As we saw in the previous section, the query planner needs to estimate the number of rows retrieved by a query in order to make good choices of query plans. This section provides a quick look at the statistics that the system uses for these estimates.

One component of the statistics is the total number of entries
in each table and index, as well as the number of disk blocks
occupied by each table and index. This information is kept in
`pg_class`'s `reltuples` and `relpages` columns. We can look at it with
queries similar to this one:

regression=# SELECT relname, relkind, reltuples, relpages FROM pg_class regression-# WHERE relname LIKE 'tenk1%'; relname | relkind | reltuples | relpages ---------------+---------+-----------+---------- tenk1 | r | 10000 | 233 tenk1_hundred | i | 10000 | 30 tenk1_unique1 | i | 10000 | 30 tenk1_unique2 | i | 10000 | 30 (4 rows)

Here we can see that `tenk1`
contains 10000 rows, as do its indexes, but the indexes are
(unsurprisingly) much smaller than the table.

For efficiency reasons, `reltuples`
and `relpages` are not updated
on-the-fly, and so they usually contain only approximate values
(which is good enough for the planner's purposes). They are
initialized with dummy values (presently 1000 and 10
respectively) when a table is created. They are updated by
certain commands, presently `VACUUM`,
`ANALYZE`, and `CREATE
INDEX`. A stand-alone `ANALYZE`, that
is one not part of `VACUUM`, generates an
approximate `reltuples` value since it
does not read every row of the table.

Most queries retrieve only a fraction of the rows in a table,
due to having `WHERE` clauses that
restrict the rows to be examined. The planner thus needs to make
an estimate of the *selectivity* of
`WHERE` clauses, that is, the fraction of
rows that match each clause of the `WHERE`
condition. The information used for this task is stored in the
`pg_statistic` system catalog. Entries
in `pg_statistic` are updated by
`ANALYZE` and `VACUUM
ANALYZE` commands, and are always approximate even when
freshly updated.

Rather than look at `pg_statistic`
directly, it's better to look at its view `pg_stats` when examining the statistics
manually. `pg_stats` is designed to be
more easily readable. Furthermore, `pg_stats` is readable by all, whereas `pg_statistic` is only readable by the superuser.
(This prevents unprivileged users from learning something about
the contents of other people's tables from the statistics. The
`pg_stats` view is restricted to show
only rows about tables that the current user can read.) For
example, we might do:

regression=# SELECT attname, n_distinct, most_common_vals FROM pg_stats WHERE tablename = 'road'; attname | n_distinct | most_common_vals ---------+------------+------------------------------------------------------------------------------------------------------------------------------------------------------------------------------------------------------------------------------------------------------------------------------------------------------------------------------------------------------------------------------------- name | -0.467008 | {"I- 580 Ramp","I- 880 Ramp","Sp Railroad ","I- 580 ","I- 680 Ramp","I- 80 Ramp","14th St ","5th St ","Mission Blvd","I- 880 "} thepath | 20 | {"[(-122.089,37.71),(-122.0886,37.711)]"} (2 rows) regression=#

Table
10-1 shows the columns that exist in `pg_stats`.

Table 10-1. `pg_stats`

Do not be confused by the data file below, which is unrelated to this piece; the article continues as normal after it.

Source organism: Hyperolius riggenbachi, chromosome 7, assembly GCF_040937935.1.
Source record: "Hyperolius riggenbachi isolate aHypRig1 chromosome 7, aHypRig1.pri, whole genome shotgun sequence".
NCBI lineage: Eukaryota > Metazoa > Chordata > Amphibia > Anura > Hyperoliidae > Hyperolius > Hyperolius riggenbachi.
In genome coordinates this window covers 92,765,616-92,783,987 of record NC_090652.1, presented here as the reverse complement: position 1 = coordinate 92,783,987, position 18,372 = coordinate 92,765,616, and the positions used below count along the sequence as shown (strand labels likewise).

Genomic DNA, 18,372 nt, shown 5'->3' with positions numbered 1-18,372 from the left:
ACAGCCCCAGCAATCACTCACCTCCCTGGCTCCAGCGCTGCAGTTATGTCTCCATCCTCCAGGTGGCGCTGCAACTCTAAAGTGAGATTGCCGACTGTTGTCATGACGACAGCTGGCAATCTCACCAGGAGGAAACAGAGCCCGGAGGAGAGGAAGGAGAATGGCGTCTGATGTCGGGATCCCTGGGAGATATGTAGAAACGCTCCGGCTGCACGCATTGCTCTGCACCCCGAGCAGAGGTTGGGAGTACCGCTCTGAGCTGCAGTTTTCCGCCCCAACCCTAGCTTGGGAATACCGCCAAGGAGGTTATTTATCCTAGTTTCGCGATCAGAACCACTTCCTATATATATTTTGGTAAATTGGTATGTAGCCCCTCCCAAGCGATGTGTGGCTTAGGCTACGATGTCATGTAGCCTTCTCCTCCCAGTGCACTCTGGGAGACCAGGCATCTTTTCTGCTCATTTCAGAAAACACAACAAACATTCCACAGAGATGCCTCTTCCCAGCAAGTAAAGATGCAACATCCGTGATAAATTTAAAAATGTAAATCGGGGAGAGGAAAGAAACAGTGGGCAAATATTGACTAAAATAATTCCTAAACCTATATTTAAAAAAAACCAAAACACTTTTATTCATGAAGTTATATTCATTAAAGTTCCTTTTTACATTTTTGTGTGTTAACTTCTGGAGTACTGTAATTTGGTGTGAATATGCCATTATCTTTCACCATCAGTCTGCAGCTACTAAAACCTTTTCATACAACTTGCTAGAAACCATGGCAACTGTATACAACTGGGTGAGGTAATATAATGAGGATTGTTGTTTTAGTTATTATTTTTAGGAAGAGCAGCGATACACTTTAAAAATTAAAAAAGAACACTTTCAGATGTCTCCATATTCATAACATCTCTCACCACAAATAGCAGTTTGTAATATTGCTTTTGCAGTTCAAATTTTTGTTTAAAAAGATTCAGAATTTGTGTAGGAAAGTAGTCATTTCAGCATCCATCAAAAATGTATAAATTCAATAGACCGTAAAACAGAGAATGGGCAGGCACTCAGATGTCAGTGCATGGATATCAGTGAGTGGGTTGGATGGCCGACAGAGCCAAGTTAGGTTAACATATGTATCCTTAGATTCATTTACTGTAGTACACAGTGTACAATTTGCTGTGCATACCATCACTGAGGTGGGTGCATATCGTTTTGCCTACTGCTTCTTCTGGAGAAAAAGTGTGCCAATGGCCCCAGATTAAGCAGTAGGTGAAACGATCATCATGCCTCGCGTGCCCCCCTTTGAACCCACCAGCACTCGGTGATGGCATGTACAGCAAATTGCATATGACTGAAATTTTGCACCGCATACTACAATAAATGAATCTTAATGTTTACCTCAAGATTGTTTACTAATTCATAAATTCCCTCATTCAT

Columns

Name | Type | Description |
---|---|---|

tablename |
name |
Name of the table containing the column |

attname |
name |
Column described by this row |

null_frac |
real |
Fraction of column's entries that are null |

avg_width |
integer |
Average width in bytes of the column's entries |

n_distinct |
real |
If greater than zero, the estimated number of
distinct values in the column. If less than zero, the
negative of the number of distinct values divided by the
number of rows. (The negated form is used when ANALYZE believes that the number of
distinct values is likely to increase as the table grows;
the positive form is used when the column seems to have a
fixed number of possible values.) For example, -1
indicates a unique column in which the number of distinct
values is the same as the number of rows. |

most_common_vals |
text[] |
A list of the most common values in the column. (Omitted if no values seem to be more common than any others.) |

most_common_freqs |
real[] |
A list of the frequencies of the most common values, i.e., number of occurrences of each divided by total number of rows. |

histogram_bounds | text[] |
A list of values that divide the column's values into
groups of approximately equal population. The most_common_vals, if present, are
omitted from the histogram calculation. (Omitted if
column data type does not have a < operator, or if the most_common_vals list accounts for the
entire population.) |

correlation | real |
Statistical correlation between physical row ordering
and logical ordering of the column values. This ranges
from -1 to +1. When the value is near -1 or +1, an index
scan on the column will be estimated to be cheaper than
when it is near zero, due to reduction of random access
to the disk. (Omitted if column data type does not have a
< operator.) |

The maximum number of entries in the `most_common_vals` and `histogram_bounds` arrays can be set on a
column-by-column basis using the `ALTER TABLE
SET STATISTICS` command. The default limit is presently 10
entries. Raising the limit may allow more accurate planner
estimates to be made, particularly for columns with irregular
data distributions, at the price of consuming more space in
`pg_statistic` and slightly more time
to compute the estimates. Conversely, a lower limit may be
appropriate for columns with simple data distributions.

If you see anything in the documentation that is not correct, does not match your experience with the particular feature or requires further clarification, please use this form to report a documentation issue.